A few noted Republicans applauded the ex-surgeon’s entry into the race, but some expressed hesitancy at early support, waiting to see which way Mar-a-Lago’s Orange Whoopee Cushion blows. 

Senator John Kennedy of Louisiana who was recently sidelined with a dislocated tongue after trying to pronounce ‘Alexandria Ocasio-Cortez’, made a brief call to Oz, saying, “Now, I don’t mean any disrespect, but do I address you with ‘doctor’, or ‘Allahu Akbar’? No mention of Kennedy’s support was noted, nor was Oz’s reaction recorded.

Kentucky’s senator and former ophthalmologist, Rand Paul, has high expectations for Oz, viewing him as possible compatriot in the war against Dr. Fauci and his scientific and sensible approach to defeating the pandemic. Both Paul and Oz have endorsed use of hydroxychloroquine, with ivermectin, Lysol and bleach just a couple of discussions away from consensus.

King-Maker Oprah has suddenly been besieged by a crowd of politicians and would-be politicos begging for her attention, with hopes that she can bless them with her magic. Missouri’s Josh Hawley, and Arkansas’ Tom Cotton have made appeals to have interviews published in ‘O, The Oprah Magazine’; but, it is North Carolina’s Rep. Madison Cawthorn who has been the most demanding, looking to be put onto at least one magazine cover before the mid-term elections. In consideration, Ms. Winfrey will deal accordingly with the ‘manliness’, and macho declarations of all three.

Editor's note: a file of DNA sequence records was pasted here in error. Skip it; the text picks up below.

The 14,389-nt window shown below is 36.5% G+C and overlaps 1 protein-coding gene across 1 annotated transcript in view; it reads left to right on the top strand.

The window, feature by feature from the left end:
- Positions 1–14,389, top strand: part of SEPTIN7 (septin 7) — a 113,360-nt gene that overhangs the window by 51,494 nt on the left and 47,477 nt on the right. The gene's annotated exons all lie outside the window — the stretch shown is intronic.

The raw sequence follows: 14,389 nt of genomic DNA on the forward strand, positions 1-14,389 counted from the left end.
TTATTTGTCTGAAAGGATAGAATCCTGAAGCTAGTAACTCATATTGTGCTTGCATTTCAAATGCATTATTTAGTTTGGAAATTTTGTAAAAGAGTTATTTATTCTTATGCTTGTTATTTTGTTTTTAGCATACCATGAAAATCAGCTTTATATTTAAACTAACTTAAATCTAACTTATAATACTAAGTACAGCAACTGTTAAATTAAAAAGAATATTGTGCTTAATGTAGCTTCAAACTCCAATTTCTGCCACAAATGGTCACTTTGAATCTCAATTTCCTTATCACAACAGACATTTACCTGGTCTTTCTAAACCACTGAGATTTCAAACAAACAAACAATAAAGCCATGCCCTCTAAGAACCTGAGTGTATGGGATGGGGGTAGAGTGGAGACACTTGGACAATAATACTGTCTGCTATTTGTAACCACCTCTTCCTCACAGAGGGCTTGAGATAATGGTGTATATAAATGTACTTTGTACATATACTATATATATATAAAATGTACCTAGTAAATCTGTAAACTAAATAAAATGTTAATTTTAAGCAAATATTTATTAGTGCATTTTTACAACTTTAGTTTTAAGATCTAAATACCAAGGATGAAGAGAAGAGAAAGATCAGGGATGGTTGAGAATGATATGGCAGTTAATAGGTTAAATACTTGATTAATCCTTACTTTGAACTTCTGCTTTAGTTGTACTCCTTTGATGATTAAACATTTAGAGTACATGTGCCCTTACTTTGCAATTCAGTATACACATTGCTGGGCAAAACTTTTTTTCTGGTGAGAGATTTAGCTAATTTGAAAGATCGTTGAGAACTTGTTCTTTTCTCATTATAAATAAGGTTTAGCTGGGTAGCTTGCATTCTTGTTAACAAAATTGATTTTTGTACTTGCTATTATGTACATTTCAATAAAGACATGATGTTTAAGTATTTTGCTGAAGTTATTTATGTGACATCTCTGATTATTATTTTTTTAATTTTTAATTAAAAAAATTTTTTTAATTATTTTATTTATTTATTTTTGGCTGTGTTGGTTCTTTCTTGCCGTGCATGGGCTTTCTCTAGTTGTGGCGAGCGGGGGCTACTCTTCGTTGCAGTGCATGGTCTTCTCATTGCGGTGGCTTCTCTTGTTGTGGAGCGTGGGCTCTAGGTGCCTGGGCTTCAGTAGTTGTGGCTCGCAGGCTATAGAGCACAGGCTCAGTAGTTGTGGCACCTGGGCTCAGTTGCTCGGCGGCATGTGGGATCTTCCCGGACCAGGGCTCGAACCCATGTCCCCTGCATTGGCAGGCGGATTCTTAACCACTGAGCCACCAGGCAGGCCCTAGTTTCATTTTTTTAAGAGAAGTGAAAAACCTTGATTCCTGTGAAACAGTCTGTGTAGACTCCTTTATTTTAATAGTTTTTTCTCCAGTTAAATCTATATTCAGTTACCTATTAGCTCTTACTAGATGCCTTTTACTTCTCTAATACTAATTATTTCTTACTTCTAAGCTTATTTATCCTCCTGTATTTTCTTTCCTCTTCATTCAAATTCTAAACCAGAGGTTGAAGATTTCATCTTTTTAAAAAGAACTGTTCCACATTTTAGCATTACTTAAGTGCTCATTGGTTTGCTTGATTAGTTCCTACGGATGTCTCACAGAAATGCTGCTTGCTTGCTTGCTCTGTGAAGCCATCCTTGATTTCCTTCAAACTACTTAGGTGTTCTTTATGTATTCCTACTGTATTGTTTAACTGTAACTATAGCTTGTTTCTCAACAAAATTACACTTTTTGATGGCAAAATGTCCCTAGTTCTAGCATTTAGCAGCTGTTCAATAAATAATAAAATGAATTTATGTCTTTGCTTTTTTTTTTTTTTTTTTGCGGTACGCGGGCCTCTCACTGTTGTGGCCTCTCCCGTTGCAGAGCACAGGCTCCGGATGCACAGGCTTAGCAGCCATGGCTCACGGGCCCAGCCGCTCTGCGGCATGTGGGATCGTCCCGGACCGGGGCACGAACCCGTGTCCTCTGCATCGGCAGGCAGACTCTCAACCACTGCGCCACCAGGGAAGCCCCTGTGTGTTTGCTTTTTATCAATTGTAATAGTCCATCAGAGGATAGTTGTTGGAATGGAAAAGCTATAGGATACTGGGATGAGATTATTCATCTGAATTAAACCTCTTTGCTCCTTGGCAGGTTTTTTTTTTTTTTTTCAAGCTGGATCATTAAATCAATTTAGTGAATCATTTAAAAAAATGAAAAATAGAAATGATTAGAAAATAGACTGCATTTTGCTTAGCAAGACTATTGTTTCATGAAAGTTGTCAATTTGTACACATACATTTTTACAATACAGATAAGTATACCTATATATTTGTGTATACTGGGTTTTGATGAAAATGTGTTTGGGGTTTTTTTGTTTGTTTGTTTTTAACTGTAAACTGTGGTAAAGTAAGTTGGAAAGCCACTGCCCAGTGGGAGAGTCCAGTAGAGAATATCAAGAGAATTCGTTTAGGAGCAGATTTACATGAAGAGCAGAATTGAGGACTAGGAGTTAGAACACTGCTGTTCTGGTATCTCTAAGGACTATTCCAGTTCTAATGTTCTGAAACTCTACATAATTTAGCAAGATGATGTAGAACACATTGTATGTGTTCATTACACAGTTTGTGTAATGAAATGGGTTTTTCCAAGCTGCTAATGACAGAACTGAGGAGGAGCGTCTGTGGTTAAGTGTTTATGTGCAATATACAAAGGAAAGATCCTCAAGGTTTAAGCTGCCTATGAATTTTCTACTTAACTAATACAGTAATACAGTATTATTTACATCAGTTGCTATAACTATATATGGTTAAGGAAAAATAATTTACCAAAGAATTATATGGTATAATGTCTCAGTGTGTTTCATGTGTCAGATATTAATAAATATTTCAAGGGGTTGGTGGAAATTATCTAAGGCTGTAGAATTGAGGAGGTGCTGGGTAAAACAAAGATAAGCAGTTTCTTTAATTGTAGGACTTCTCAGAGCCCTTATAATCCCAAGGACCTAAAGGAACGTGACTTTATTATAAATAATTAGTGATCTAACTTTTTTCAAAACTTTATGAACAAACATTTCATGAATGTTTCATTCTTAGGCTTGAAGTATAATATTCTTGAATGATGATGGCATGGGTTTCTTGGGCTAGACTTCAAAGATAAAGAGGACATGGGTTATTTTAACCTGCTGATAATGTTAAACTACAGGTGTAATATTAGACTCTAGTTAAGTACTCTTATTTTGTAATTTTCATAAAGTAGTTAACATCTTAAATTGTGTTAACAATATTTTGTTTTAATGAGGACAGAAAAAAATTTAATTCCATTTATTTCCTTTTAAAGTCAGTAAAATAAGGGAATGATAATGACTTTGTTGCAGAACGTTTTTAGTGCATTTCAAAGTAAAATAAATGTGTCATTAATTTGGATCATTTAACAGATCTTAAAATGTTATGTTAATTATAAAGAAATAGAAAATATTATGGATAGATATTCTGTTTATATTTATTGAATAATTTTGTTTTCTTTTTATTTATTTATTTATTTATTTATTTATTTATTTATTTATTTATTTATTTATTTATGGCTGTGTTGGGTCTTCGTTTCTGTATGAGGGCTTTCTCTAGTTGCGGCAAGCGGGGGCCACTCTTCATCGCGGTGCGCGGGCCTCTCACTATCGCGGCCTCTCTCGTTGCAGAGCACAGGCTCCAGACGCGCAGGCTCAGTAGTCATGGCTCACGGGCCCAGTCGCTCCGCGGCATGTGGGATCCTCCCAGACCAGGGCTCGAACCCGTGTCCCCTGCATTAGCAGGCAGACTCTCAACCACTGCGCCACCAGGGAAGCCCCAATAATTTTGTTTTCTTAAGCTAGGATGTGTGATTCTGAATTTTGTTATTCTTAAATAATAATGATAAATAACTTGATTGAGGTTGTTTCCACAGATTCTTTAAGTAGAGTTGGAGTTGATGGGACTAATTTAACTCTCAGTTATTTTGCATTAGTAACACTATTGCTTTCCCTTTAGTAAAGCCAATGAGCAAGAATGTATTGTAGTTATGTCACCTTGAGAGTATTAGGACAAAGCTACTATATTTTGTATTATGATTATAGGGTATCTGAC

EAGAN’S SUBCONSCIOUS COMICS. View classic inner view ideas and thoughts with Subconscious Comics a few flips down.

EAGAN’S DEEP COVER. See Eagan’s “Deep Cover” down a few pages. As always, at you will find his most recent  Deep Cover, the latest installment from the archives of Subconscious Comics, and the ever entertaining Eaganblog

    Christmas trees

“If my Valentine you won’t be,
I’ll hang myself on your Christmas tree.”
~Ernest Hemingway

“I don’t know what I believe. I guess that makes me a Christmas Tree Agnostic.”
Stephanie Perkins,  

“The best Christmas trees come very close to exceeding nature. If some of our great decorated trees had been grown in a remote forest area with lights that came on every evening as it grew dark, the whole world would come to look at them and marvel at the mystery of their great beauty.” 
~Andy Rooney


Timeline does the neatest documentaries, like this one with Stephen Fry, about the original Gutenberg printing press. Do watch it, it is completely delightful!